The politics of fiscal welfare markets

Coordinator: Dr. Susanne Fuchs, HWK

Speaker:

Dr. Clémence Ledoux, Maîtresse de Conférences, University of Nantes and HWK Fellow

Members

  •  Dr. Birgit Apitzsch, Institut für Soziologie, University of Duisbourg, Germany
  •  Prof. Dr. Ingo Bode, University of Kassel, Germany
  •  Prof. Dr. Jane Gingrich, University of Oxford, Magdalen College
  •  Prof. Dr. Karin Gottschall, University of Bremen
  •  Dr. Zenia Hellgren, University of Barcelona, Spain
  •  Dr. Stephan Köppe, University College Dublin, Ireland
  •  Prof. Dr. Frank Nullmeier, Bremen University, Germany
  •  Prof. Dr. Karen Shire, University of Duisbourg, Germany
  •  Ass. Prof. Dr. Franca von Hooren, University of Amsterdam

Welfare markets - defined as a socially oriented regulation of markets - can take different forms, depending on political choices and the allocation of power between providers, public authorities and users. This Study Group focuses on particular welfare markets, fiscal welfare markets, which are created and regulated by fiscal policies. The Study Group intends to unravel the politics of such welfare markets.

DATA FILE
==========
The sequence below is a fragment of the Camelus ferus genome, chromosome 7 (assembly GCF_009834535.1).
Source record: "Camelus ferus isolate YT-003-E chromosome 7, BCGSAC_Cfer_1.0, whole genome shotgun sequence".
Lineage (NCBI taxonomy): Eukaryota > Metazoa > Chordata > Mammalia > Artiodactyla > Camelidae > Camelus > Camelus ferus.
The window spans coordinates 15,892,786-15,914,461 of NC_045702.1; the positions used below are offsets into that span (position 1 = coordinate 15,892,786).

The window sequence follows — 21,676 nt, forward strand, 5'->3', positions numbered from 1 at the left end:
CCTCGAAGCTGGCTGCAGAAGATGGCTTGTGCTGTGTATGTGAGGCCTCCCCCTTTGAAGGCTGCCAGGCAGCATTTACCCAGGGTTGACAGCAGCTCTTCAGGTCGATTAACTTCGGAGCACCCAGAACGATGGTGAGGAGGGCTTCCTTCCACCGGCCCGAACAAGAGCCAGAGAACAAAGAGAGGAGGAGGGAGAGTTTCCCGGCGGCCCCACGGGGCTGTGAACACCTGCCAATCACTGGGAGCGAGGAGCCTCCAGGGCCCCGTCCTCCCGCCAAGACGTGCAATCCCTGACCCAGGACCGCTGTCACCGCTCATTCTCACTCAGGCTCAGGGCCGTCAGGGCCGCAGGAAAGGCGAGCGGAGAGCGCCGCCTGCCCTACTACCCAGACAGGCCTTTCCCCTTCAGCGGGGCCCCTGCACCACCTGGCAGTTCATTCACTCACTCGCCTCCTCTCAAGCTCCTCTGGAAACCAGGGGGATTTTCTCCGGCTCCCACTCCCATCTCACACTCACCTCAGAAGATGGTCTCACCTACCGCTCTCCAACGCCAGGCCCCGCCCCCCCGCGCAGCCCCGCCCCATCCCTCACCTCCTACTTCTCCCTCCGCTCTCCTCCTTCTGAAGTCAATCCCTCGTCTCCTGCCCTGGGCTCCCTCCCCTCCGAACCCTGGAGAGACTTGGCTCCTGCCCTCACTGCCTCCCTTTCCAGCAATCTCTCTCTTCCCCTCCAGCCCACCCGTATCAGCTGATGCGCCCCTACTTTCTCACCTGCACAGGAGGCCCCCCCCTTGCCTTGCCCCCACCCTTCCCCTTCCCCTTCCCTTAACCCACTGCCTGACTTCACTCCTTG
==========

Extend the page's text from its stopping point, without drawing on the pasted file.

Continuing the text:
Fiscal welfare market policies may have the same budgetary effect as direct and visible spending, by diminishing the public budget available. Yet they do not evolve through the same policy process as social welfare, they do not create the same perceptions for the citizens, and they can change the logic of social welfare allowances.

How are these policies developed and how are they changing? In recent years, criticism of fiscal welfare policies has grown in Europe among academics and state officers. The study group will examine how intermediate actors, like the media and other stakeholders are answering to tax breaks developments. While the role of interest groups and mass publics is now better known, it is important to question the dynamics of policy action, the multilevel dimension of agency strategies and also to scrutinize the interactions between work regulation and the development of welfare markets.
If “invisibility” as long been considered as a characteristic of fiscal welfare market policies, recent debates in different European countries on tax breaks in general or specific policies increasingly invite to a discussion on the political effects of changes from invisibility to more visible and criticized fiscal welfare market policies.

Objectives:

The Study Group will hold regular meetings and closed-door conferences in the next two years. The outcomes will include several journal articles and a journal special issue.